SXSW 2013: Nick Cave on life spent in an ‘imaginative world’

Nick Cave, who recently performed in L.A., spoke Tuesday at SXSW in Austin, Texas.
(Noel Vasquez / Getty Images)

AUSTIN, Texas -- Outspoken rock ‘n’ roll balladeer Nick Cave traced his beginnings from “rural Australia” to the more comforting confines of his own imagination in a sprawling, hour-long chat at the South by Southwest music conference here. The standing-room-only Tuesday conversation focused largely on Cave’s biographical history.

The facts of the real world, however, weren’t of as much interest to Cave as the more abstract matters of art.


Speaking of his relationship with spouse Susie Bick, Cave said, “I feel that I know her better in the songs that I write about her than I do in real life.” Speaking of wanting to leave rural Australia for Melbourne, and then later Melbourne for London and then London for New York, Cave said, “Culturally, life has been a series of disappointments.

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“It’s not,” he stressed, “that I can’t deal with the real world. The imaginative world to me is more reliable. I have more control over it. And in some ways, it’s more interesting.”

His early escape, as he told moderator/author Larry Sloman, was in discovering art books. “I read books about painters,” Cave said. “I knew something about art and was interested in art. I didn’t do sports, so it was very much assumed I was homosexual. Anyone who showed the vaguest artistic interest whatsoever was considered gay. That wasn’t so good. It toughed us up.”

Sloman asked Cave about stories that the young artist carried rocks in his handbag to throw at potential taunters, but Cave brushed it off to focus more on painting, how it led him to rock ‘n’ roll and how it changed his own images of self-worth. Struggling at a Melbourne art school, Cave began playing music with friends to get into gigs for free and to meet girls.

“It actually worked,” he said of meeting women. “It’s amazing it worked. In school, I was anti-magnet. They saw me coming, and they would just rush away. Things just immediately changed, in terms of my attractiveness. I was shocked by that.”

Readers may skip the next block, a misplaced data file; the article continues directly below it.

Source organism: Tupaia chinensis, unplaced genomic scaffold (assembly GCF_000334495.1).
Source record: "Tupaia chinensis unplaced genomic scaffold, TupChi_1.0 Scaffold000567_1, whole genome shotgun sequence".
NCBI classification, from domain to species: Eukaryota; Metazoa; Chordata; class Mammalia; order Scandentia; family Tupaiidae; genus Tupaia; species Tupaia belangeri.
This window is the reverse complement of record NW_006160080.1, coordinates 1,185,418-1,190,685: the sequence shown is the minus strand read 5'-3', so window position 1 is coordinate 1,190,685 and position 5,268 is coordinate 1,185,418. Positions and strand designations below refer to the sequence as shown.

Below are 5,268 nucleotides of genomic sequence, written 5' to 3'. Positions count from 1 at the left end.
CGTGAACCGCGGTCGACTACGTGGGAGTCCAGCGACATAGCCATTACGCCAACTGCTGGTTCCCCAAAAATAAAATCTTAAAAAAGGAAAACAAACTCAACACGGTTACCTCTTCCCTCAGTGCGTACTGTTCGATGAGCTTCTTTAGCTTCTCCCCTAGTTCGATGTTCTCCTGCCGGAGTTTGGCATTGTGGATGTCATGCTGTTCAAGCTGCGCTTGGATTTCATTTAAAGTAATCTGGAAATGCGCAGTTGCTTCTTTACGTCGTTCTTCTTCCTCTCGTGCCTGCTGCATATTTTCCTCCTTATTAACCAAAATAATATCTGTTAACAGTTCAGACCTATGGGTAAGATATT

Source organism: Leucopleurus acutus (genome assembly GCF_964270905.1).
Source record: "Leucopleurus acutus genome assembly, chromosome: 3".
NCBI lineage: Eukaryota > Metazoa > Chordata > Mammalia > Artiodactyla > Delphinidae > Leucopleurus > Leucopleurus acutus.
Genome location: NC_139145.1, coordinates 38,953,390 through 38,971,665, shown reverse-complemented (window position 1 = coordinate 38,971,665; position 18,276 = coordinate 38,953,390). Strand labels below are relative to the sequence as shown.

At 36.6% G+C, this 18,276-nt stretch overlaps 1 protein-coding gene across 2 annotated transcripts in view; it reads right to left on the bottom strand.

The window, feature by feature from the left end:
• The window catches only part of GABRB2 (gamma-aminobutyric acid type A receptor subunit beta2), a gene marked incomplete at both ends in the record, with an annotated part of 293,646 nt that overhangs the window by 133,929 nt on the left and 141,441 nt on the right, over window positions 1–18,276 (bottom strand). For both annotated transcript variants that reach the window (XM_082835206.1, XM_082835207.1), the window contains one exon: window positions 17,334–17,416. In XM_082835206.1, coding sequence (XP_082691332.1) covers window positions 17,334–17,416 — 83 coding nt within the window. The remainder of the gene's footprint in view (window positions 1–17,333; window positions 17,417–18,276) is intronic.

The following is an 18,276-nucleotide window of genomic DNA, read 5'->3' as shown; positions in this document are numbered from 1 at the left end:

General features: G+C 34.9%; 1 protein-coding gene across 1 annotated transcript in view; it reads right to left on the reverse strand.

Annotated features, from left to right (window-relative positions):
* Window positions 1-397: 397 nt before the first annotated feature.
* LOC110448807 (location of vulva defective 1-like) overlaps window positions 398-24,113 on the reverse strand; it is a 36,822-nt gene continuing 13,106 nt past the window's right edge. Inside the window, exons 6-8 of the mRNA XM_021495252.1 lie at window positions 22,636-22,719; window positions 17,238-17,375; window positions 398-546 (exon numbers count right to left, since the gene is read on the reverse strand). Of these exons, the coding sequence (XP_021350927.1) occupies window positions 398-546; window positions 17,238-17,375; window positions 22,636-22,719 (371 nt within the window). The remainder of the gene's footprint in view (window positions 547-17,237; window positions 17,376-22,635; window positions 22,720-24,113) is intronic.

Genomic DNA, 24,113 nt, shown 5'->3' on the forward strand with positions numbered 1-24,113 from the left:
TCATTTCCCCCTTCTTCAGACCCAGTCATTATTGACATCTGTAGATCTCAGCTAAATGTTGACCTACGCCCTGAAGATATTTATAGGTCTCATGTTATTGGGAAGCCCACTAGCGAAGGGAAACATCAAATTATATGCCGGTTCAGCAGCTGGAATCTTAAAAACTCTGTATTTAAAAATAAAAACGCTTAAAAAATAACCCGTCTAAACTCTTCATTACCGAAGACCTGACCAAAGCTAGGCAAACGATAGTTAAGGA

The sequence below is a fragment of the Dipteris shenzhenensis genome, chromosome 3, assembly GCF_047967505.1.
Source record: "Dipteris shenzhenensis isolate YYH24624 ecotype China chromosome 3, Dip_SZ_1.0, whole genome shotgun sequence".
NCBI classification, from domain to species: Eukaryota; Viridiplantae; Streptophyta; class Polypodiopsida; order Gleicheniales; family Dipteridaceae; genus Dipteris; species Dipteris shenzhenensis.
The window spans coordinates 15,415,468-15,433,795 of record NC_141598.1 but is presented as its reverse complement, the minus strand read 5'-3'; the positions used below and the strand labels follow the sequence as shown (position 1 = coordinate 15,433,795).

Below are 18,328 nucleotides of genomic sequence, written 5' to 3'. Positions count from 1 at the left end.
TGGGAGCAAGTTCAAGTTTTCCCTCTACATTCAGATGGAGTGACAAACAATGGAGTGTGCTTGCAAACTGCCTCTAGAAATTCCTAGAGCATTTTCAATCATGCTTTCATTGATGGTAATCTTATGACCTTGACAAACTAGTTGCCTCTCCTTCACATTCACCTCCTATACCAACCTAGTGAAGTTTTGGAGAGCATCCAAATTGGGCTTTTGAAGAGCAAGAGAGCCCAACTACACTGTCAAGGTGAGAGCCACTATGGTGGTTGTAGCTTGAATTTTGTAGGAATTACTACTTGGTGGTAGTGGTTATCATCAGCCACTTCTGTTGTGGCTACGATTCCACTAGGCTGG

The conversation touched on Cave’s early bands the Boys Next Door and the Birthday Party, groups known for their violent, punk-inspired thrashing. The Birthday Party, said Sloman, was once billed as the “most violent band in the world.” Cave didn’t disagree, noting that weapons had to be confiscated before each gig. Eventually, Cave said he grew tired of the rowdy noise-rock and the fistfights.

“There was a lot of interplay between the audience and me that often got out of hand, I would say. Because of that, we attracted quite a reputation,” Cave said. “There were huge demands with us. We would play a concert and people would come and expect a certain kind of gig that was not so much about music but was about physical violence. We grew tired of that.”

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Sloman kept the conversation moving forward through Cave’s career, often reading back old quotes from earlier interviews. “Did I say that?” Cave asked. “Cool.” Cave hinted that the band had a rather contentious relationship with feminist groups in Australia, and he spoke of playing a gig at an unnamed college that devolved into a mess.

“We were often under attack from feminists,” Cave said. “Weirdly, that hasn’t changed. When I say under attack, I meant physically under attack. It’s changed now. The feminists in Australia…”

As Cave paused, Sloman asked the artist about the breakup of the Birthday Party. Cave ignored him and continued with his story.

“They actually gave us a list of songs that we could play,” Cave said. “We played a university -- the hub of free-thinking and all that stuff -- and someone had sat down and said, ‘These [songs] were acceptable and these ones weren’t.’ That was a recipe for a disaster.”

Instead of peppering Cave for more details, it was onto discussing the Bad Seeds. The last 20 minutes of conversation were a brisk rundown of albums, with a brief diversion into Cave’s thoughts on music critics. Sloman read Cave a line from a review of new album “Push the Sky Away,” from the New York Post: “If he’s rocking, it might be worth hearing. If he isn’t, it’s not.”

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“That’s totally bummed me out,” Cave said.

Asked whether he still read reviews, Cave said, “Listen, I’ve spent my life butting my head against other people’s lack of imagination. To my undying shame, I do read reviews. I don’t read them all, but I like to get some kind of idea how things are going. I didn’t read that one, though.”

Cave appeared more interested in discussing the creative process than Sloman. When Sloman asked why there had once been a four-year gap between albums, Cave shrugged. “Maybe I was having a good time.”

The talk ended how it began, with Cave still speaking of his quest for an escape, either from rural Australia or the problems of daily life.

“It is very much an invented world that these songs operate in,” he said. “When the songs are looked at individually, they seem overwrought and hysterical and unreal. Within the context of the rest of the songs, there’s a world there they can live in.”


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